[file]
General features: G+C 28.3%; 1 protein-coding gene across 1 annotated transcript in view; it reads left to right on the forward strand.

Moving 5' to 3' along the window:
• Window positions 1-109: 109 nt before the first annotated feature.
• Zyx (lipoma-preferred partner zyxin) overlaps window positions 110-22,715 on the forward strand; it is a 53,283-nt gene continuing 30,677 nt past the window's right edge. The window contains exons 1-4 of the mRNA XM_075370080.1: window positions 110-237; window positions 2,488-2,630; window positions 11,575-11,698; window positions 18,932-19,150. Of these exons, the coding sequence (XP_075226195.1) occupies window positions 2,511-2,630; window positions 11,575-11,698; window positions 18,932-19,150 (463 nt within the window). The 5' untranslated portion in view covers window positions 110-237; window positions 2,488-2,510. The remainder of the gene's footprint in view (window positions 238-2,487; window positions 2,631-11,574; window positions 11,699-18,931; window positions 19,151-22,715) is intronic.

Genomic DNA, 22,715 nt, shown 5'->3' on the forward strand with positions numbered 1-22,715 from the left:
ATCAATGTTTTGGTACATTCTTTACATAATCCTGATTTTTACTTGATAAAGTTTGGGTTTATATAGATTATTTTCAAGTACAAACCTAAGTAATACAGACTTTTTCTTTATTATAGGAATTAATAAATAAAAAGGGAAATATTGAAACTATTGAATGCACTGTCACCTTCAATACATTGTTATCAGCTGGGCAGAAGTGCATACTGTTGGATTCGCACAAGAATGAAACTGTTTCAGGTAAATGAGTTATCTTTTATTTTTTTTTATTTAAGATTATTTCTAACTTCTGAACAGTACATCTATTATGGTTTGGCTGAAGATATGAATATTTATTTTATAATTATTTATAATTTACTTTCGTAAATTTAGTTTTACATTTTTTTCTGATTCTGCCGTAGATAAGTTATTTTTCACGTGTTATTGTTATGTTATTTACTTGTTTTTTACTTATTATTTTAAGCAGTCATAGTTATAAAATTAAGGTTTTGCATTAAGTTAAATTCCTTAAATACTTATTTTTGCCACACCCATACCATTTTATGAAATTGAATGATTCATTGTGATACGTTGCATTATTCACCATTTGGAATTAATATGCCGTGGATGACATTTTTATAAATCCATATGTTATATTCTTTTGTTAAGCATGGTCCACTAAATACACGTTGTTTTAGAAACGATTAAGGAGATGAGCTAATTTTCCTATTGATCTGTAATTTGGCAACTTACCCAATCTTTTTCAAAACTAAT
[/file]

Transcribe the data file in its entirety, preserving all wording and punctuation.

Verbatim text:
General features: G+C 28.3%; 1 protein-coding gene across 1 annotated transcript in view; it reads left to right on the forward strand.

Moving 5' to 3' along the window:
• Window positions 1-109: 109 nt before the first annotated feature.
• Zyx (lipoma-preferred partner zyxin) overlaps window positions 110-22,715 on the forward strand; it is a 53,283-nt gene continuing 30,677 nt past the window's right edge. The window contains exons 1-4 of the mRNA XM_075370080.1: window positions 110-237; window positions 2,488-2,630; window positions 11,575-11,698; window positions 18,932-19,150. Of these exons, the coding sequence (XP_075226195.1) occupies window positions 2,511-2,630; window positions 11,575-11,698; window positions 18,932-19,150 (463 nt within the window). The 5' untranslated portion in view covers window positions 110-237; window positions 2,488-2,510. The remainder of the gene's footprint in view (window positions 238-2,487; window positions 2,631-11,574; window positions 11,699-18,931; window positions 19,151-22,715) is intronic.

Genomic DNA, 22,715 nt, shown 5'->3' on the forward strand with positions numbered 1-22,715 from the left:
ATCAATGTTTTGGTACATTCTTTACATAATCCTGATTTTTACTTGATAAAGTTTGGGTTTATATAGATTATTTTCAAGTACAAACCTAAGTAATACAGACTTTTTCTTTATTATAGGAATTAATAAATAAAAAGGGAAATATTGAAACTATTGAATGCACTGTCACCTTCAATACATTGTTATCAGCTGGGCAGAAGTGCATACTGTTGGATTCGCACAAGAATGAAACTGTTTCAGGTAAATGAGTTATCTTTTATTTTTTTTTATTTAAGATTATTTCTAACTTCTGAACAGTACATCTATTATGGTTTGGCTGAAGATATGAATATTTATTTTATAATTATTTATAATTTACTTTCGTAAATTTAGTTTTACATTTTTTTCTGATTCTGCCGTAGATAAGTTATTTTTCACGTGTTATTGTTATGTTATTTACTTGTTTTTTACTTATTATTTTAAGCAGTCATAGTTATAAAATTAAGGTTTTGCATTAAGTTAAATTCCTTAAATACTTATTTTTGCCACACCCATACCATTTTATGAAATTGAATGATTCATTGTGATACGTTGCATTATTCACCATTTGGAATTAATATGCCGTGGATGACATTTTTATAAATCCATATGTTATATTCTTTTGTTAAGCATGGTCCACTAAATACACGTTGTTTTAGAAACGATTAAGGAGATGAGCTAATTTTCCTATTGATCTGTAATTTGGCAACTTACCCAATCTTTTTCAAAACTAAT